The human microbiome, a diverse collection of microorganisms living inside us and on our skin, has attracted considerable attention for its role in a broad range of human health issues. Now, researchers are discovering that the built environment also has a microbiome, which includes a community of potentially-pathogenic bacteria living inside water supply pipes.
A paper published March 11 in the journal Applied and Environmental Microbiology describes microbial communities found in shower hoses at a major U.S. hospital. The study documented bacteria — and related genes — using cutting-edge metagenomic techniques that allow the characterization of organisms that cannot be detected using traditional culture-based microbiology assays.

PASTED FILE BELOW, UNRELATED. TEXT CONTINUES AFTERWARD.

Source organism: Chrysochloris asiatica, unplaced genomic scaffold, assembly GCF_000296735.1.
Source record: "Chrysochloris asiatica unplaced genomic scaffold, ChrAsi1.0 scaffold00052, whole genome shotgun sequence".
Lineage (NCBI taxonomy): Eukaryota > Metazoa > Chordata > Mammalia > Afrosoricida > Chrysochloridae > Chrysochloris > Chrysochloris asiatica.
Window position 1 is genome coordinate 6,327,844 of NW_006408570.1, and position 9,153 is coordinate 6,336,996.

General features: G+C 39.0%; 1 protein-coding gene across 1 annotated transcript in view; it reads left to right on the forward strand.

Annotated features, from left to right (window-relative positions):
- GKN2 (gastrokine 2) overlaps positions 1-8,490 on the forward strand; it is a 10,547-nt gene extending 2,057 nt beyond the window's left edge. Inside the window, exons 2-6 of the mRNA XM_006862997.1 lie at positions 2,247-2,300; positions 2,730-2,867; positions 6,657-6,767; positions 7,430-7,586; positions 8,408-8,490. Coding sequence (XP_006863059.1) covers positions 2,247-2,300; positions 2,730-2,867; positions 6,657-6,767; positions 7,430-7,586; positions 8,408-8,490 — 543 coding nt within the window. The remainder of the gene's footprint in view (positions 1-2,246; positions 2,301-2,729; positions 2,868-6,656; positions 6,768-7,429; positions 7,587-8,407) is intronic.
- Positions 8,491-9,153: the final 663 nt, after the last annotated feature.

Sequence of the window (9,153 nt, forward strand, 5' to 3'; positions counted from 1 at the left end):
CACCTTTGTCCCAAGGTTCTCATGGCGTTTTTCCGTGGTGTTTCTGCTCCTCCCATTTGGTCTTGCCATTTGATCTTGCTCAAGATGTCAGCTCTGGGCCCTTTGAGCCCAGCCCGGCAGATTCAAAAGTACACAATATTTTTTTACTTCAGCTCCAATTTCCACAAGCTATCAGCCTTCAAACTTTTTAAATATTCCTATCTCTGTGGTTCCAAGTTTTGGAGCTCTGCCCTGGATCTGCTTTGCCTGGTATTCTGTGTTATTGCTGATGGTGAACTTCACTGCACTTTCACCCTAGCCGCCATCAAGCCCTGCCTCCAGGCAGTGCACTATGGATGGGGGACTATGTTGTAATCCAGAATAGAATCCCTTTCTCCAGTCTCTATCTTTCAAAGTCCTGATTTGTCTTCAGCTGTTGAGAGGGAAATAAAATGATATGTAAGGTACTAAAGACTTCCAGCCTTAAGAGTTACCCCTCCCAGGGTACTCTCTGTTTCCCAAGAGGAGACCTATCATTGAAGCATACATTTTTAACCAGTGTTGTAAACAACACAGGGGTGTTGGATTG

Researchers from the U.S. Environmental Protection Agency and the Georgia Institute of Technology collaborated to study these biofilm communities, but can’t say yet if these bacteria pose a threat to hospital patients. But because some of the genes could indicate pathogenic characteristics — such as resistance to antibiotics — the researchers want to learn more about the potential health implications, and whether other buildings house similar biofilms. Antibiotic resistance is a public health emerging priority identified by the World Health Organization, which in 2015 released a global action plan to address the problem.